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Apologize if the title of the question is misleading. Actually I am looking for the javascript equivalent of the following python code:


## python code
def call_with_context(fn, *args):
  ## code to create context, e.g. profiling, db.connect, or drawing context store stack
  fn(*args)
  ## code to close context 

This implements the similiar functionality as the "with statement" in python, which implements the aspect-oriented paradigm.

So my question is what is the javascript way of doing such things? I have seen some code using Array.prototype.slice(arguments, 1) to do so, but I don't know if this is a common pattern in javascript, or there are better patterns supported in javascript (e.g. by closure) so ppl don't really do that. Pls also correct me if I am using the wrong keywords, because I really dont know how to refer to my problem with a better name than sandwich.

EDT 1: And I appreciate if someone can explain how to return the result of fn(*args) from inside the wrapper call_with_context. thanks!

share|improve this question
    
I think the question might be a little misguided. Although there is some AOP done is Javascript, it's not that common. With first-class functions, and everything dynamic, it's often so easy to overwrite a function with a decorated version that there's no real reason to introduce any substantial AOP tools. – Scott Sauyet Jul 7 '12 at 4:01
up vote 1 down vote accepted

I think a more typical JS way of doing this might be to decorate the function. So if you wanted to wrap your function in something that logged timing, you might create a function like this (off the top of my head):

var createTimer = function(fn) {
    return function() {
        var start = new Date();
        var result = fn.apply(this, arguments);
        console.log("Took " + (new Date() - start) + " ms.");
        return result;
    }
};

var test = function(a, b, c) {
    return a * b + c;
}

test = createTimer(test);

console.log(test(3, 4, 5));

// Took 0 ms.
// 17

The main point is that you might not call something like this:

runTimerAround(test, 3, 4, 5);

although that could also be done in JS, it is, I believe less common than overwriting the functions directly.

share|improve this answer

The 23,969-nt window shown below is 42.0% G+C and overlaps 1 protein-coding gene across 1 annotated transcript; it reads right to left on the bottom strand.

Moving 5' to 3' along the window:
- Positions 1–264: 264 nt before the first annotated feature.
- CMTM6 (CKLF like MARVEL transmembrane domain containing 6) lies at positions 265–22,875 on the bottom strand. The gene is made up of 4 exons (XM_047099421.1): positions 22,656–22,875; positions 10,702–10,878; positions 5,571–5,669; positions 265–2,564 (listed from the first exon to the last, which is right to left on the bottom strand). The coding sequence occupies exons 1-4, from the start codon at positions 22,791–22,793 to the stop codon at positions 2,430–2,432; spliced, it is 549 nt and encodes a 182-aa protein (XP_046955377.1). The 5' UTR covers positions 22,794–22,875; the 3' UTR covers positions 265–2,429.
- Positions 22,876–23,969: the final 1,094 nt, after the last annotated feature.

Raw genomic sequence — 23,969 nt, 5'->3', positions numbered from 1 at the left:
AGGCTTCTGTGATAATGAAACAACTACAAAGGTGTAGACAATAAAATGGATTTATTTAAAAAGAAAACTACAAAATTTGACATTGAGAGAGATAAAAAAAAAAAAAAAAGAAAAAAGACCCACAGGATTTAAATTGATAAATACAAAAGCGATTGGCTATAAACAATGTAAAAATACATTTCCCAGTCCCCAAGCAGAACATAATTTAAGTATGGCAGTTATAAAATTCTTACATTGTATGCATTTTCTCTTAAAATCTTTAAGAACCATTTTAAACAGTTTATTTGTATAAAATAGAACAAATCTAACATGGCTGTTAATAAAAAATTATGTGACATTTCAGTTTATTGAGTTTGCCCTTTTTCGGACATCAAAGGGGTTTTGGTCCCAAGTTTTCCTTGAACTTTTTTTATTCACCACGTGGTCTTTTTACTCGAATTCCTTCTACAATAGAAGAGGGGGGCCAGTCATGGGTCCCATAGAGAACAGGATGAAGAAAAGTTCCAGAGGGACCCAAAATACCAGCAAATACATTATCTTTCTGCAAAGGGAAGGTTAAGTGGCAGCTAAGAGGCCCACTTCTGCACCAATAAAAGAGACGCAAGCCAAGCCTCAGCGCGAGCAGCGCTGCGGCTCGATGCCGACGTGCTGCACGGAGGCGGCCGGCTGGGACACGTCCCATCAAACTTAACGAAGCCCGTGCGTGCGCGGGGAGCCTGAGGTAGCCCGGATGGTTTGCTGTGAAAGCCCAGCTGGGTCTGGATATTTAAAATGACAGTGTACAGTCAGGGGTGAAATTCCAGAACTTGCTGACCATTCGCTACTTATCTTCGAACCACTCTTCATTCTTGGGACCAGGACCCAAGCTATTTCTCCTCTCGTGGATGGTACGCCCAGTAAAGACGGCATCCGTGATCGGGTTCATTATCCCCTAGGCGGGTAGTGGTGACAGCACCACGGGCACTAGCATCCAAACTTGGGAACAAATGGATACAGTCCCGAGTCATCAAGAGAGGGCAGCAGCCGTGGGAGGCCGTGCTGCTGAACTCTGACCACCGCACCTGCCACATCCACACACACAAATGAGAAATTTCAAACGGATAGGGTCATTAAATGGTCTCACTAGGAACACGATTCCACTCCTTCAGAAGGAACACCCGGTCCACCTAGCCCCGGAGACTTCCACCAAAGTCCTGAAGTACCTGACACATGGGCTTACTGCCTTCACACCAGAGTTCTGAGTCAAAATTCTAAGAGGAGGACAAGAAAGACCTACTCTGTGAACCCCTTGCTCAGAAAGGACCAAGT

Yes, it is more like an annotation solution in python. : ) – dolaameng Jul 7 '12 at 6:59

It sounds like you want to call a method with specific context.

In js, you would typically do...

function someFunction( fn, context ) {
   fn.call( context );
}

var Button = {
   isClicked: false
};
someFunction(function () {
   // this === Button
   this.isClicked = true;
}, Button );

now the this keyword inside of fn will represent the context passed into the method someFunction. This sort of pattern is done quite often. Especially with the callbacks.

share|improve this answer
    
Thank, you @Trevor. So even if fn is a method associated another object, like "console.log", the call of fn "fn.call" will still be on the correct "this" object. Is my understanding right? Or it is illegal to pass bound method around in js? – dolaameng Jul 7 '12 at 3:38
    
In my example, if you used console as the context, a property of isClicked:true would be added to the console object. – Trevor Jul 7 '12 at 3:39
    
The method you pass in will go in as what is already bound to if you omit passing in context. You can pass in any method you want. – Trevor Jul 7 '12 at 3:42
    
Thanks for the clarification. So what about the return value if I want to return the fn.call result from inside someFunction, like directly via "return fn.call(context);" ? – dolaameng Jul 7 '12 at 3:44
    
That return value is whatever fn returns. :) – Trevor Jul 8 '12 at 1:02

Here is my solution after some search. Hope it is helpful to others.


function call_with_context(fn) {
  // some beginning code
  console.log('begin');

  r = fn.apply(null, Array.prototype.slice.call(arguments, 1));

  // some ending code
  console.log('end');

  return r;
}
share|improve this answer

Something like this